Fleas and ticks are external parasites that your dog can pick up either from the environment or from contact with other animals. Although fleas and ticks are quite different, it is important to consult your veterinarian on the prevention, treatment and control of both fleas and ticks.
How can you tell if your dog has fleas?
Fleas can be found on your dog’s skin and coat, usually roaming around the surface. Dark in colour and very small, fleas try to hide from the light, therefore, will most likely hibernate on a dog’s belly or inner thighs, as well as borrow behind ears, in armpits, or around the face and tail. Fleas do not have wings and can’t fly; rather, they are known for their jumping prowess and will find a way to nest and lay eggs on your dog and other animals your pet is in contact with, as well as all around your home. They thrive in warm conditions and can lay 40–50 eggs at once, multiplying your flea problem quickly.
The flea’s bite can cause much irritation and itching for your pet and is usually the first sign that your dog has fleas. Some animals are more sensitive or flea-allergic; in these cases, itching can be quite severe and lead to hair-loss, inflammation and secondary skin infections. For dogs that are hypersensitive to the flea’s saliva, it can be excruciating, as they will itch all over from the bite of only one flea!
If you believe your pet or home has fleas, do not hesitate to contact us at West Hill Animal Clinic. We offer safe, specialized flea treatment programs and advice to get rid of the uninvited guests.
How can you tell if your dog has ticks?
Ticks can be found everywhere from your local walking trail, dog park or even your own backyard. Anywhere that is moist, leafy and shady is prime tick territory where they can wait to infect your pet or even you, with possible serious diseases. Ticks that are found on your puppy or dog, have the potential to be infected with Lyme disease, ehrlichiosis and a host of other diseases, which can go undetected if not tested for or treated. There are a number of different ticks who reside in North America. Ontario is no exception for these pests and the West Hill Animal Clinic team encourages you to check your pet for ticks each time you venture out into a wooded or grassy area with your dog.
“Tick season” is considered to be spring, summer and fall; when temperatures reach above 4 degrees Celsius. Brushing your fingers through your pet’s fur, especially checking between toes, behind ears, under armpits and around the tail is encouraged. You will discover a tick by applying pressure to feel for small bumps; a tick can vary in size, from a pinhead to a grape, depending on how long it has been attached to your pet. Removing ticks that have embedded themselves in your dog or cat can be tricky, as the tick can break off and certain portions can remain in your dog or cat’s skin. Should you suspect your pet has a tick attached, our West Hill veterinary staff encourages you to bring in your pet right away. We can safely remove the pest, treat to prevent infection, as well as test for possible diseases. Should you find a tick on your pet, please call us at West Hill Animal Clinic, so we can talk you through the proper removal of ticks.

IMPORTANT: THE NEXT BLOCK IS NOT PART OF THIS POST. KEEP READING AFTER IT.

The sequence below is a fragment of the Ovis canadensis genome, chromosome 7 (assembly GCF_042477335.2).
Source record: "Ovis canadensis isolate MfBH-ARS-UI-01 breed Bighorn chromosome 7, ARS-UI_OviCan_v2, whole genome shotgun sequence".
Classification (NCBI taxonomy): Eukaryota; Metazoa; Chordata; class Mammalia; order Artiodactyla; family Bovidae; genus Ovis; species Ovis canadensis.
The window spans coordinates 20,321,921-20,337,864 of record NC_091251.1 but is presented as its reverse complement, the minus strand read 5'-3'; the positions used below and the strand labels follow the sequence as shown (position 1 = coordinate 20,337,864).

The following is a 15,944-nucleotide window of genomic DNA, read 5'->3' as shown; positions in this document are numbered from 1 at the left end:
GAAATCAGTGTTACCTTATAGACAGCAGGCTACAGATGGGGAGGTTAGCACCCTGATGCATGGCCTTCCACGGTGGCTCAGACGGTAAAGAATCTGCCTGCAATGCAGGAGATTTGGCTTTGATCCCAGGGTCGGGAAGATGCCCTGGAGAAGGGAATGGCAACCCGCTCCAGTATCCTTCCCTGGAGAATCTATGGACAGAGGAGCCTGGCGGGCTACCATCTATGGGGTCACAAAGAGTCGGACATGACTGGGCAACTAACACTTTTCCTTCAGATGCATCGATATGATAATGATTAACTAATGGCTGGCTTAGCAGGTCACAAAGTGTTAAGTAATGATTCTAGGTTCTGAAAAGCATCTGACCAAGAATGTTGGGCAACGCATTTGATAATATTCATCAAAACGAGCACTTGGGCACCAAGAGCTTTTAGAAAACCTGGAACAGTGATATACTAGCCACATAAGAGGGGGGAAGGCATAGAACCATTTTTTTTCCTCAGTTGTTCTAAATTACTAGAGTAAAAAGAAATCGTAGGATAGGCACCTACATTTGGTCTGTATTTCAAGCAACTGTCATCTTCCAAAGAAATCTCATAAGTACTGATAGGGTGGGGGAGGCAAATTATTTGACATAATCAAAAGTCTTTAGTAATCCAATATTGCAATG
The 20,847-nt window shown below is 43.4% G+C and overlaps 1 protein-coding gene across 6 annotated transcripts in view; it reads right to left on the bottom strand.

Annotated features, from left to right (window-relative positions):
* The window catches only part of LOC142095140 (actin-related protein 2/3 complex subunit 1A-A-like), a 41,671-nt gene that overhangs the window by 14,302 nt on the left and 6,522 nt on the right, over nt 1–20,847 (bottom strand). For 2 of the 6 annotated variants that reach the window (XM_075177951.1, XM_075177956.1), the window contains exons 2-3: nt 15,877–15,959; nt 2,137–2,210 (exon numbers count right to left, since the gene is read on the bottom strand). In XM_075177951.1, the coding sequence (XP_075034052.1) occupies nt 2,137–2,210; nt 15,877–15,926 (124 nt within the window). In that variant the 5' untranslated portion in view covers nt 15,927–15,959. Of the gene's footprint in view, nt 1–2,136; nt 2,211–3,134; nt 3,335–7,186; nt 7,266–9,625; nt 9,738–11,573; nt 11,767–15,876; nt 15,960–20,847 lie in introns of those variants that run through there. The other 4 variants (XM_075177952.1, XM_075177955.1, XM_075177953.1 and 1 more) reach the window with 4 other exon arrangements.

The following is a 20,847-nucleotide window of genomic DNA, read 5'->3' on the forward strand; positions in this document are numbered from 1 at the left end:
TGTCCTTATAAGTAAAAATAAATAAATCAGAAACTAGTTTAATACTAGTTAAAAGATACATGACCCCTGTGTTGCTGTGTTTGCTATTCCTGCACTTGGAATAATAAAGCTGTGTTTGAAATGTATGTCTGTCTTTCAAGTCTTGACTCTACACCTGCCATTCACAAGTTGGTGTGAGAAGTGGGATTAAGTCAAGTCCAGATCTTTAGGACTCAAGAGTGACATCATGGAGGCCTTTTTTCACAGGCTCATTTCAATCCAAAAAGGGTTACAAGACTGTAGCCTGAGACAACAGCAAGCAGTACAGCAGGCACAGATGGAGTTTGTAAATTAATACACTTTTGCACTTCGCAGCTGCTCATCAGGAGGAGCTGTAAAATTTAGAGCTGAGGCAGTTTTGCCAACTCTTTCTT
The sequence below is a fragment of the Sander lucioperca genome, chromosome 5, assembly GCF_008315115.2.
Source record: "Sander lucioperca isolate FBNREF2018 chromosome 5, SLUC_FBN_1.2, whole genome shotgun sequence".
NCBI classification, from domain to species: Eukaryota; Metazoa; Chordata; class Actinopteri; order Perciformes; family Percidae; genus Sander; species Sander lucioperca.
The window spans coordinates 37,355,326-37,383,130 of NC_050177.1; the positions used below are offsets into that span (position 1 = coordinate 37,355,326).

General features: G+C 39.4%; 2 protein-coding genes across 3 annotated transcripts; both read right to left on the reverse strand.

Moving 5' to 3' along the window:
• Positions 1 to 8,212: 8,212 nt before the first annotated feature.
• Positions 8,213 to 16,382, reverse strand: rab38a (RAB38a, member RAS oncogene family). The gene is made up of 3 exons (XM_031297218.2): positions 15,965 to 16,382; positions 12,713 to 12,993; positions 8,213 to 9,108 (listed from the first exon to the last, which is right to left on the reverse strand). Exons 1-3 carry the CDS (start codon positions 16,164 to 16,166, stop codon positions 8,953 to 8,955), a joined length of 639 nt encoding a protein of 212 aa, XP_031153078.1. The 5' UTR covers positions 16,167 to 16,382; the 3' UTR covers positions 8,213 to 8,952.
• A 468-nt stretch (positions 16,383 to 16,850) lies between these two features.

What are the tests and treatments for ticks in dogs?
If you think your dog has encountered a tick, it is important to test for Lyme disease. Lyme disease is something that your dog will carry for its life because it is difficult to impossible to get rid of. It lays dormant and then creates symptoms unexpectedly at random times, often months or years apart. The symptoms are often nonspecific and can be simply lethargy, fever, and enlarged lymph nodes. Joint pain and skin rashes can occur as well. In some cases, it can be damaging to the kidneys. For this reason, it is important to test for Lyme disease. We recommend that if you have ever seen a tick on your dog, you should perform a 4Dx test every year. The 4DX test will look for both Lyme disease and heartworm, as well as other tick-borne illnesses.
If your dog has ever had a tick, remember to tell your veterinarian. The symptoms of Lyme disease can be so nonspecific, that veterinarians will often not look for it as the first step in diagnosis. A dog presenting with fever, lethargy and enlarged lymph nodes, could be caused by so many diseases, that a veterinarian may perform blood work, radiographs, and in-hospital treatments that can be extremely expensive, before doing a simple test for Lyme disease. If a quick Lyme test is performed and comes back positive, in most cases, it’s a simple matter of sending your dog home with antibiotics.
How to prevent fleas and ticks in dogs?
At West Hill Animal Clinic, we offer a variety of prevention medications to prevent fleas and ticks. Often, a consultation is the best way for your veterinarian team to help you to choose a prevention that is most suited to you and your dog’s lifestyle.